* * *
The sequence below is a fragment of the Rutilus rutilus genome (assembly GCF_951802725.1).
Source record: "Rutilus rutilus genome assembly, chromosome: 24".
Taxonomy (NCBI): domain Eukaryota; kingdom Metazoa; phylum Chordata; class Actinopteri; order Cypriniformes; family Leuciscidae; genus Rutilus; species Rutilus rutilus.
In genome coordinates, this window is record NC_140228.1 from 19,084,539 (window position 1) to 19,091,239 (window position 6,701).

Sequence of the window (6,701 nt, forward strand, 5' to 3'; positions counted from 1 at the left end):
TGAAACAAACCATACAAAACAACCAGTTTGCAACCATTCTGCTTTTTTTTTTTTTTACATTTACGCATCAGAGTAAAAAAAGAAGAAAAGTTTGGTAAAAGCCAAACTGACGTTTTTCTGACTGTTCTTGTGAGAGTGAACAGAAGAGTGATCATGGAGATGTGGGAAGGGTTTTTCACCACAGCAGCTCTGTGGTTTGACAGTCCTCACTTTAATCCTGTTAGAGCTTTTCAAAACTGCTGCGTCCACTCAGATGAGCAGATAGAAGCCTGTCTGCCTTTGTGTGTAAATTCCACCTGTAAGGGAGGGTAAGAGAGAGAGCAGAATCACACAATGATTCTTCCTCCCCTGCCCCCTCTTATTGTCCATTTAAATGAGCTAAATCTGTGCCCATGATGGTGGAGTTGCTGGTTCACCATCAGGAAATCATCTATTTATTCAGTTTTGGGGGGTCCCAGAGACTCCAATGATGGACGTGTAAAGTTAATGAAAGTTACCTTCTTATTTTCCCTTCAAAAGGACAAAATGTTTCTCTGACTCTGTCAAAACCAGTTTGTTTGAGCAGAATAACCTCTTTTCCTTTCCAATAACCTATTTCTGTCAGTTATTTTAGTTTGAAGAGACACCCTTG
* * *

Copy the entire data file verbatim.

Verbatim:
The sequence below is a fragment of the Rutilus rutilus genome (assembly GCF_951802725.1).
Source record: "Rutilus rutilus genome assembly, chromosome: 24".
Taxonomy (NCBI): domain Eukaryota; kingdom Metazoa; phylum Chordata; class Actinopteri; order Cypriniformes; family Leuciscidae; genus Rutilus; species Rutilus rutilus.
In genome coordinates, this window is record NC_140228.1 from 19,084,539 (window position 1) to 19,091,239 (window position 6,701).

Sequence of the window (6,701 nt, forward strand, 5' to 3'; positions counted from 1 at the left end):
TGAAACAAACCATACAAAACAACCAGTTTGCAACCATTCTGCTTTTTTTTTTTTTTACATTTACGCATCAGAGTAAAAAAAGAAGAAAAGTTTGGTAAAAGCCAAACTGACGTTTTTCTGACTGTTCTTGTGAGAGTGAACAGAAGAGTGATCATGGAGATGTGGGAAGGGTTTTTCACCACAGCAGCTCTGTGGTTTGACAGTCCTCACTTTAATCCTGTTAGAGCTTTTCAAAACTGCTGCGTCCACTCAGATGAGCAGATAGAAGCCTGTCTGCCTTTGTGTGTAAATTCCACCTGTAAGGGAGGGTAAGAGAGAGAGCAGAATCACACAATGATTCTTCCTCCCCTGCCCCCTCTTATTGTCCATTTAAATGAGCTAAATCTGTGCCCATGATGGTGGAGTTGCTGGTTCACCATCAGGAAATCATCTATTTATTCAGTTTTGGGGGGTCCCAGAGACTCCAATGATGGACGTGTAAAGTTAATGAAAGTTACCTTCTTATTTTCCCTTCAAAAGGACAAAATGTTTCTCTGACTCTGTCAAAACCAGTTTGTTTGAGCAGAATAACCTCTTTTCCTTTCCAATAACCTATTTCTGTCAGTTATTTTAGTTTGAAGAGACACCCTTG